|Ph.D Student||Arbel David|
|Subject||Active Nano Plasmon-Optics in Silicon and Indium-Phosphide|
|Department||Department of Electrical Engineering||Supervisor||Professor Meir Orenstein|
|Full Thesis text|
Surface Plasmon Polariton (SPP) optical waves on a metal-dielectric interface are confined to sizes much below the optical wavelength, and offer a route to overcome the diffraction-limit, and allow the integration of electronic and optical circuits in a sub-100nm scale. While most previous studies were related to passive SPP optical circuitry in metal-on-glass, this research is focused on active plasmonic nano-optical structures in semiconductor, i.e., silicon and InP. In the research I studied plasmon enhanced emission from InP, optical modulation in silicon plasmonic structures, and the coupling from micro-to-nano plasmonic waveguides.
For the study of enhanced emission from InP we designed and manufactured using E-beam lithography gold nano-antenna arrays on InP substrate with MQW gain layer. Measured photoluminescence from the MQW showed enhancement of the emission by a factor of 9 using dipole nano-antennas, where maximum enhancement wavelength was tuned due to coupling to the plasmon nano-antennas. Theoretical analysis and simulation results show that most of the enhancement is attributed to the coupling to the nano-antennas, altering the density of states such that radiative recombination times are reduced by a factor of ~25, shortening the overall recombination time by a factor of ~3. This effect is extremely important for the development of multi-GHz directly modulated nano-LEDs.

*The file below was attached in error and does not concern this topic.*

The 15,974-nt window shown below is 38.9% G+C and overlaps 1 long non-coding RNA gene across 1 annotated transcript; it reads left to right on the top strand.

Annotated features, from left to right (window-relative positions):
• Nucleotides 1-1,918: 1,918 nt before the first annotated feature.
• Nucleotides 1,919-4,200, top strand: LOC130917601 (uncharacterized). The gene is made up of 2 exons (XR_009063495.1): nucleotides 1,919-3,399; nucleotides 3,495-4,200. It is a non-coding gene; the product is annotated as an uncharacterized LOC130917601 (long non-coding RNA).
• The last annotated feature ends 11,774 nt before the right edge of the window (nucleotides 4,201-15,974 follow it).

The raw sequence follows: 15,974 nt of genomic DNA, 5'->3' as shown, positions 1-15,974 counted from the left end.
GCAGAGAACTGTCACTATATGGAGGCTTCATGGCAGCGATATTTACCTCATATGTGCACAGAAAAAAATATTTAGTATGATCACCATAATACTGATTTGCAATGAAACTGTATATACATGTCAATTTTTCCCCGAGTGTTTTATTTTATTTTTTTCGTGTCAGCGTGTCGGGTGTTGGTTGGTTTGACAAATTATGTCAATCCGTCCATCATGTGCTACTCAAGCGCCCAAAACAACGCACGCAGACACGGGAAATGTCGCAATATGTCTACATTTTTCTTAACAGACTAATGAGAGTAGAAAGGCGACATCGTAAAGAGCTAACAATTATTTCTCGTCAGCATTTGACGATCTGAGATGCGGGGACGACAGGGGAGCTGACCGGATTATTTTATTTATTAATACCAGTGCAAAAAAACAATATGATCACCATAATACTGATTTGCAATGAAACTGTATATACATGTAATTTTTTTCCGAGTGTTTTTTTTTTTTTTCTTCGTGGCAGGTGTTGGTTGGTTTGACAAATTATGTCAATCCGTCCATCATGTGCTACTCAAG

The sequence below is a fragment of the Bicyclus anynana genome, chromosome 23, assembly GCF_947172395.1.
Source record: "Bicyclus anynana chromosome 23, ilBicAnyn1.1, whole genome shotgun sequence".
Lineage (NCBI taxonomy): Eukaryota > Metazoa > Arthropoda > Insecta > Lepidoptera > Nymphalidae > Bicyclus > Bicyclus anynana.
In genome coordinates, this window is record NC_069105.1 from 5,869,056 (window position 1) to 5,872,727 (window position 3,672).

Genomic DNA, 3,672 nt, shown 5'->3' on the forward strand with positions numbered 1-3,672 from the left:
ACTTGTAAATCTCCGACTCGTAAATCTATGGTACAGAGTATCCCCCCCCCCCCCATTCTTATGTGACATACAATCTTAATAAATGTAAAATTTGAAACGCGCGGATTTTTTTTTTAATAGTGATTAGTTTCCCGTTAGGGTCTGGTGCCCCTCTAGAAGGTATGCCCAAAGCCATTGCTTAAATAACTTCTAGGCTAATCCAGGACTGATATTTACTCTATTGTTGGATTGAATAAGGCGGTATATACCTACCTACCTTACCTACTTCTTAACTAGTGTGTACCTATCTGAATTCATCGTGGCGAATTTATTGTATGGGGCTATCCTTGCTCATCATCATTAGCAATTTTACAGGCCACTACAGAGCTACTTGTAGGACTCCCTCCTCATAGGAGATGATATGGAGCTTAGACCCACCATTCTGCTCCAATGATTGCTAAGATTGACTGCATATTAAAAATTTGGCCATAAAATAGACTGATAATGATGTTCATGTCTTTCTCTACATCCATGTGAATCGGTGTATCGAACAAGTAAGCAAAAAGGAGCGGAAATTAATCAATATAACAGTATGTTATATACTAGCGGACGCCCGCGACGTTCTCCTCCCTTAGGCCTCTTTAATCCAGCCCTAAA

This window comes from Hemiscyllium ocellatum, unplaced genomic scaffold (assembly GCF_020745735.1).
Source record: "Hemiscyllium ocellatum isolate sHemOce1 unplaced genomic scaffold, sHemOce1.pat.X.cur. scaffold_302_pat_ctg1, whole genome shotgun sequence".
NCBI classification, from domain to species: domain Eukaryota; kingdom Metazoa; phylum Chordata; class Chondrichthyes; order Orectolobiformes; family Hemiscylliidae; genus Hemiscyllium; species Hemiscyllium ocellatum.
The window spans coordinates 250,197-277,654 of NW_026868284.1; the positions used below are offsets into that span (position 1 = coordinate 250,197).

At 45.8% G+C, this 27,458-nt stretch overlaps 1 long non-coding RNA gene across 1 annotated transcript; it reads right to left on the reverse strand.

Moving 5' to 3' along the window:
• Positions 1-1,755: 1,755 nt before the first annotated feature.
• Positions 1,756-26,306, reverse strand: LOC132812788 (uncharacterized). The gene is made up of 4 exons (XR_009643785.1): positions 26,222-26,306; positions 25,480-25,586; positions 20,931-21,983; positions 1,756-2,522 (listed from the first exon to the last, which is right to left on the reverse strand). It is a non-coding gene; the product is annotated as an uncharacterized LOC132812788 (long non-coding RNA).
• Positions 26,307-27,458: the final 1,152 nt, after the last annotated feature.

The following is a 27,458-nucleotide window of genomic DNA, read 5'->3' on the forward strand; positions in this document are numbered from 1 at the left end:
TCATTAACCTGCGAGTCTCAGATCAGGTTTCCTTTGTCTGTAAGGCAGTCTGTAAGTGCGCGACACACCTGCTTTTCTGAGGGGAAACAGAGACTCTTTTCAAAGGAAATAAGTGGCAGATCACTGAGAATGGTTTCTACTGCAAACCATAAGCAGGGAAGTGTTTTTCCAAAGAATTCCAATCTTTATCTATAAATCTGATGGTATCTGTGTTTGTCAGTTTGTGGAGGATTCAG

For the integration of nano plasmon-devices with standard micron-size dielectric waveguides, a tapered gap plasmon waveguide and the interplay of related plasmonic and oscillating modes was analyzed and simulated. This compact non-adiabatic plasmon device shows high micron-to-nano coupling efficiency of more than 70%.
Plasmon nano-optical modulation in silicon by free-carrier induced index change was analyzed, showing increased response due the tight confinement of the plasmon mode. Theoretical analysis of several amplitude and phase modulation schemes was performed, showing good results for compact gap plasmon waveguides in silicon. Structured plasmon waveguides V and W shaped with tight confinement at the tips were manufactured in silicon, and the plasmon modes were measured, showing excellent agreement with simulations. A V-MOS modulation structure was manufactured in silicon, integrating a V-groove plasmon waveguide with MOS capacitor for free-carrier modulation. The V-MOS plasmonic nano-modulator did not exhibit the predicted electro-optical effect due to process and manufacturing problems, and an improved structure was proposed.
We can summarize that plasmon enhanced modulation and emission in silicon and InP show great potential for future silicon nano-photonics, and for the implementation of critical optical interactions over several microns scale where metal losses are controllable.